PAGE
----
If you stop and look inside the storefront just past the intersection of La Cienega and Melrose in West Hollywood, you’ll see pristine shelves of color-coordinated, brightly packaged products. There are boxes of crackers, containers of body scrub and tubes of shampoo and conditioner – but in two weeks, it will all be gone.
E-commerce company Brandless is taking over the space for 12 days to host a “Pop-Up with Purpose,” where customers of its online business and those who have never even heard of it can interact with the company and its products in real life.
Brandless sells 300 items centered around “values” like organic, gluten-free or non-GMO. Most of its products are at the pop-up. There’s gluten-free pizza crust mix and tree-free bath tissue made from bamboo grass and sugarcane. They’ve even got chef’s knives.
Each product is just $3.
The idea is that quality products don’t need to cost as much as customers usually pay for them. So Brandless cuts out what it calls “the brand tax” – all of the markups that get added on by middlemen when customers use traditional retail channels.
But pop-up visitors won’t be able to buy any of these items – at least not in person.
“They’re not for sale because you can open your iPhone and buy them there,” said Brandless co-founder and CEO Tina Sharkey. “It’s really to experience it, to touch it, to smell it, to taste it.”
Sharkey and her co-founder Ido Leffler started Brandless in July 2017, with headquarters in San Francisco and Minneapolis. Now they ship products daily throughout the United States – which is why the pop-up is more of an experience than a store.
There are multiple playful backgrounds for Instagrammable moments and speakers on topics like wellness and food photography, not to mention tasting stations and samples for visitors to try out the products Brandless sells online.
The choice to bring Brandless products to a real-life event is not surprising, said Vanitha Swaminathan, a professor of marketing at the University of Pittsburgh’s Katz Graduate School of Business.
“The issue with digital native brands is often consumers want to be able to touch and feel and experience them in offline settings too,” she said.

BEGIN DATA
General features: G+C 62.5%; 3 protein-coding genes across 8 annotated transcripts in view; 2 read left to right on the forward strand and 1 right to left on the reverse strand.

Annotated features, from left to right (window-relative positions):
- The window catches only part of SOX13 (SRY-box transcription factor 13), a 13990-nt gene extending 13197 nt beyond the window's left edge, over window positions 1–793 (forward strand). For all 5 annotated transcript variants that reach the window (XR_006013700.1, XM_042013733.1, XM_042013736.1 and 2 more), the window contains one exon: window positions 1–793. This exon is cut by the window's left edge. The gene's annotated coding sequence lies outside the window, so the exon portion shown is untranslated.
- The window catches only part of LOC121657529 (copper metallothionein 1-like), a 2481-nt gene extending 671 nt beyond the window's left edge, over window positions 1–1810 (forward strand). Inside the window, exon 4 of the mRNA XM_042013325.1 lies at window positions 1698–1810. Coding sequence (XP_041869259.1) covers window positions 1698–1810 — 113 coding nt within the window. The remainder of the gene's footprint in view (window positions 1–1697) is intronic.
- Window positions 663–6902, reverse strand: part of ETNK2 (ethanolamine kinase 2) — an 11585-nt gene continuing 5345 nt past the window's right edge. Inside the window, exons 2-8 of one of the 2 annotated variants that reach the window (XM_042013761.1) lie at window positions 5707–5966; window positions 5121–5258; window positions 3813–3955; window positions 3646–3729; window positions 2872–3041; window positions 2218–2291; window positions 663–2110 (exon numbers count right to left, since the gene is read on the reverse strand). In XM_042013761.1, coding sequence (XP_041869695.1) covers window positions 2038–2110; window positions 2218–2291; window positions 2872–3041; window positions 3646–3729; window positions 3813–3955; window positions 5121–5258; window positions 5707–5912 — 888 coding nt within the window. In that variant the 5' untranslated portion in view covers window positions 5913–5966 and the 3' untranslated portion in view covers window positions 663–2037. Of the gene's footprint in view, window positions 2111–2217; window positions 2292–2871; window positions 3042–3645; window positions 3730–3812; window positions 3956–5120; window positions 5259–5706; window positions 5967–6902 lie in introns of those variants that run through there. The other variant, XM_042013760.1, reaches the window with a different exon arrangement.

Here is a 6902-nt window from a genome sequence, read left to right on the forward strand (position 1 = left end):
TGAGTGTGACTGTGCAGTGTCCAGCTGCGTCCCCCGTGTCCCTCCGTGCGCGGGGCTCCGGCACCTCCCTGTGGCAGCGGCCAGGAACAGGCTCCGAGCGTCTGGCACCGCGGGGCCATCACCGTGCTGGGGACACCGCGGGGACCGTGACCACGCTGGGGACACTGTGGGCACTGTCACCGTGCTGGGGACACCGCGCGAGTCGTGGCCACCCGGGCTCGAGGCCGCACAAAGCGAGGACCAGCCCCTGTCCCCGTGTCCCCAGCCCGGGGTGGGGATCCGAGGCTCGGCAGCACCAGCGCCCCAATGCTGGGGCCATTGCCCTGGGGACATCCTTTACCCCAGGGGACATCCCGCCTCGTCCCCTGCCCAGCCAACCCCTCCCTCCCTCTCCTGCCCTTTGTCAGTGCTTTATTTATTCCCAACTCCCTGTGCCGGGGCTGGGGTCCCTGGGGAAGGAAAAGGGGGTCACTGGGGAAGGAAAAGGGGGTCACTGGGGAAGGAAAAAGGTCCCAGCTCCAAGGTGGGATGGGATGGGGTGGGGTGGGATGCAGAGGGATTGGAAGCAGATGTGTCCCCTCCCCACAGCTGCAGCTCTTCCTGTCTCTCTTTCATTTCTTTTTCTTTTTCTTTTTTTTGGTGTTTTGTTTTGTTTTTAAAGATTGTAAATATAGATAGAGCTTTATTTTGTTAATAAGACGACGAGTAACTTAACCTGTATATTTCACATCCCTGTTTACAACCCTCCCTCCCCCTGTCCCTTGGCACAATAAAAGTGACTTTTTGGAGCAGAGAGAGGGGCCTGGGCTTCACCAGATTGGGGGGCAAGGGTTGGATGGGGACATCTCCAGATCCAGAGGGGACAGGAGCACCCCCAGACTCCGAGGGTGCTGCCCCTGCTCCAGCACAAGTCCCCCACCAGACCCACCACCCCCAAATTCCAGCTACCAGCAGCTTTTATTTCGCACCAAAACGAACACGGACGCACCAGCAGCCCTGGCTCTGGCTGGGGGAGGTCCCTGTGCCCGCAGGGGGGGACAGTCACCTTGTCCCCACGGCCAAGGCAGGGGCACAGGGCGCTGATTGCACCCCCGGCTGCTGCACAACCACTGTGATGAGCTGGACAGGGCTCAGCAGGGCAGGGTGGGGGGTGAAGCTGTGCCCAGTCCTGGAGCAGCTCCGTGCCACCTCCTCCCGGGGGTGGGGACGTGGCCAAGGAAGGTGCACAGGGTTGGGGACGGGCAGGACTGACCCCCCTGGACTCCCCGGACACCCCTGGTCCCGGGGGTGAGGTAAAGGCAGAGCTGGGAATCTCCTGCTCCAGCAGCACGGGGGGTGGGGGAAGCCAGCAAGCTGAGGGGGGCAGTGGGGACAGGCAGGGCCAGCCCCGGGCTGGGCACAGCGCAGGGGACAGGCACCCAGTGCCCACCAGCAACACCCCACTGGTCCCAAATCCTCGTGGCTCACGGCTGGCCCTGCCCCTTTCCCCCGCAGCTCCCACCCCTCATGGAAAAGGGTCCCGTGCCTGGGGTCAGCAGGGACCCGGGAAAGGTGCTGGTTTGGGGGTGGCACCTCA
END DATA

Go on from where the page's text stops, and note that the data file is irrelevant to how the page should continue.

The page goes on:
Swaminathan thinks more e-commerce companies will start developing a footprint in real life, like Amazon’s presence at Whole Foods.
“I wouldn’t be surprised if many digital native brands start to do this, primarily because they want to sort of broaden their ability to connect with their consumers and engage with their consumers,” she said. “I certainly think there’ll be other examples of this going forward.”
If the Brandless concept and website feel millennial, Sharkey said their target customer is everyone, regardless of age or what area of the country they live in.
“These are family managers, working professionals, college students, people living on a budget, people who have choice,” Sharkey said.
But Brandless chose L.A.’s West Hollywood to hold its first pop-up because of the foot traffic.
“We wanted to go to a place where there were a lot of people that were just in the hood,” Sharkey said. “People we hadn’t met yet, people who could come in and see what we were doing because there’s such great energy on the street.”
Shantel Zorilla lives just down the street from the pop-up. She was walking by when the $3 signs caught her eye. She asked if it was a joke.
“I just was like, ‘What is all of this?’ Cause they’re products that I use and then I was like, ‘All three dollars?’ ” Zorilla said. “And the packaging is really cute.”
Zorilla said she’ll be back to taste, feel and touch what – until now – has only been a virtual experience.
The Brandless Pop-Up with Purpose will be open from May 1 to May 13 in West Hollywood, with different workshops and speakers every day. Tickets are $9 and include a selected event and other pop-up activities.